WASHINGTON (NASA PR) — In 2014, NASA took significant steps on the agency’s journey to Mars — testing cutting-edge technologies and making scientific discoveries while studying our changing Earth and the infinite universe as the agency made progress on the next generation of air travel.

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Interview With Hayabusa2 Program Manager

jaxa_hitoshi_kuninaka_interview
Via JAXA

In June 2010, asteroid explorer Hayabusa completed a seven-year journey of about 6 billion kilometers, returning to Earth with dust particles from an asteroid. Its successor, Hayabusa2, was launched on an H-IIA Launch Vehicle from the Tanegashima Space Center on December 3, 2014. Hayabusa2 will make its own journey to asteroid 1999 JU3, carrying our hopes into outer space. Just before launch, we asked Project Manager Hitoshi Kuninaka to talk about the mission.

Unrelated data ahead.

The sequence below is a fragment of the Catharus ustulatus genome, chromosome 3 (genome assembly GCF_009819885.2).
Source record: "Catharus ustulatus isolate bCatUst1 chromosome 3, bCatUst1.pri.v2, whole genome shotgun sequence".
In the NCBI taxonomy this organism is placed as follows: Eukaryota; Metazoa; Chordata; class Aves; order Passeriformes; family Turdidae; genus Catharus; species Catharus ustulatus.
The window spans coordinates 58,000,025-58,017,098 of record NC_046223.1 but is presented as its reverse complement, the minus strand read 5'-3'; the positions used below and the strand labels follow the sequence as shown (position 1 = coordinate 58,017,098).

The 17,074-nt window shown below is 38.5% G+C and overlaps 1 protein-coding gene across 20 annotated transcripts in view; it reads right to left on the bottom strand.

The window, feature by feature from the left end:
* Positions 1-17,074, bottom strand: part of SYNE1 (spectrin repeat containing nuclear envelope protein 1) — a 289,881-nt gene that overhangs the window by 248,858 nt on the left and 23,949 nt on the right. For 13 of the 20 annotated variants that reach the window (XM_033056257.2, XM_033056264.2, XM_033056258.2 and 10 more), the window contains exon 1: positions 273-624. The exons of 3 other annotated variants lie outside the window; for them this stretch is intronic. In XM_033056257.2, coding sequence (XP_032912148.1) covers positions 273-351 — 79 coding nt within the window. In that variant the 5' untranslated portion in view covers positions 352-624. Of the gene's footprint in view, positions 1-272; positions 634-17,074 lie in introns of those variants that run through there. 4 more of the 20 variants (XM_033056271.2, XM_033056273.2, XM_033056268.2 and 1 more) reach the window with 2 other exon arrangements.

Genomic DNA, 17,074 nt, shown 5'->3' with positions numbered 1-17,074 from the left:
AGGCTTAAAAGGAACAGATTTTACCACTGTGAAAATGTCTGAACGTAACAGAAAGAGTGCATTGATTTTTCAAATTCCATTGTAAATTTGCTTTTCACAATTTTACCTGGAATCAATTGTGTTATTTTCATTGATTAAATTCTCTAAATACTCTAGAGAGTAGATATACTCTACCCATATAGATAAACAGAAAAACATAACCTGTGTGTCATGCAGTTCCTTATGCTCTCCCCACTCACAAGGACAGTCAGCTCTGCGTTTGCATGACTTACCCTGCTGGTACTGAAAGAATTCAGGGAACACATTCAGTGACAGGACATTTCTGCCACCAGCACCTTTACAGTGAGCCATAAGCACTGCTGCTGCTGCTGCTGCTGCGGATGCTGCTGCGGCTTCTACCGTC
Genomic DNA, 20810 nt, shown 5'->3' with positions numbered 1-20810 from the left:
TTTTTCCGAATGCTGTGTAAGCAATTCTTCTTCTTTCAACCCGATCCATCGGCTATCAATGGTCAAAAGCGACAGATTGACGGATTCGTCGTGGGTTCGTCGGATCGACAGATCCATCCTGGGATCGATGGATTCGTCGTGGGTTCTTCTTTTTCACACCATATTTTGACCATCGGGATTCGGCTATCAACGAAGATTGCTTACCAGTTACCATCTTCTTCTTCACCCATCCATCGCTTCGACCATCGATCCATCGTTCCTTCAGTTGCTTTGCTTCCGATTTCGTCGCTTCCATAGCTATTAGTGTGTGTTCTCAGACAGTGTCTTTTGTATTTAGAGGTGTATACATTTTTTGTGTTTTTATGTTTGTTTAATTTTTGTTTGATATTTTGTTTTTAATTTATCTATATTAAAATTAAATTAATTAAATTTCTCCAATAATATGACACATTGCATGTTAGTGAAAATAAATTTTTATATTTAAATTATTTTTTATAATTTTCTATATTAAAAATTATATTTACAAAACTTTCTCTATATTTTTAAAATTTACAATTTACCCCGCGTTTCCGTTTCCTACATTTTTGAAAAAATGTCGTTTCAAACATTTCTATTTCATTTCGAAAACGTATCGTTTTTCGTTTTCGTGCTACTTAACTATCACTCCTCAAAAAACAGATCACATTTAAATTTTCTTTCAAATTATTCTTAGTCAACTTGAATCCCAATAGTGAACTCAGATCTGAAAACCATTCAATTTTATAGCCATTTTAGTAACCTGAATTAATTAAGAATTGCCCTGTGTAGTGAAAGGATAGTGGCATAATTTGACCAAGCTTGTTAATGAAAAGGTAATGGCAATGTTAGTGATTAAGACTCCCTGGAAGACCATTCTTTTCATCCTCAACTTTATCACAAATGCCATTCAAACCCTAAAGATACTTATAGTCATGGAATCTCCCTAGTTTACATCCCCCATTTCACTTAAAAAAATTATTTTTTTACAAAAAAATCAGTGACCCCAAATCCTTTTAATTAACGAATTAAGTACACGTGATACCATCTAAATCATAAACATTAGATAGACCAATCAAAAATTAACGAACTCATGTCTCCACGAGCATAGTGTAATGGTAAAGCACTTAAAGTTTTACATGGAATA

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NASA 2014 Highlights Video

Video Caption: In 2014, NASA took significant steps on the agency’s journey to Mars — testing cutting-edge technologies and making scientific discoveries while studying our changing Earth and the infinite universe as the agency made progress on the next generation of air travel. Here’s a look at some of the top NASA stories of the year!

Merry Christmas!

thanksgiving_feast_norman_rockwell

Parabolic Arc is taking Christmas Day off.*

To my readers worldwide, I close with good night, good luck, a Merry Christmas, and God bless all of you – all of you on the good Earth.

* Barring some particularly newsworthy space-related event.

Will Sea Launch End Up in Brazil?

sea_launch_zenitRussia’s efforts to find a new home for its failure-prone Sea Launch company has taken officials to rising South American power — and charter BRICS member — Brazil.

That’s the word from Russian Deputy Prime Minister Dmitry Rogozin anyway.

“A quite remarkable dialogue at the level of experts is currently in progress; possibly, the idea may take shape within the BRICS group, or in our bilateral relations with Brazil, of carrying out such joint launches and furnishing assistance to Brazil in developing its space industry and making its own spacecraft,” he said, adding that Brazil already had its own space site close to the ocean that would fit in well with such tasks.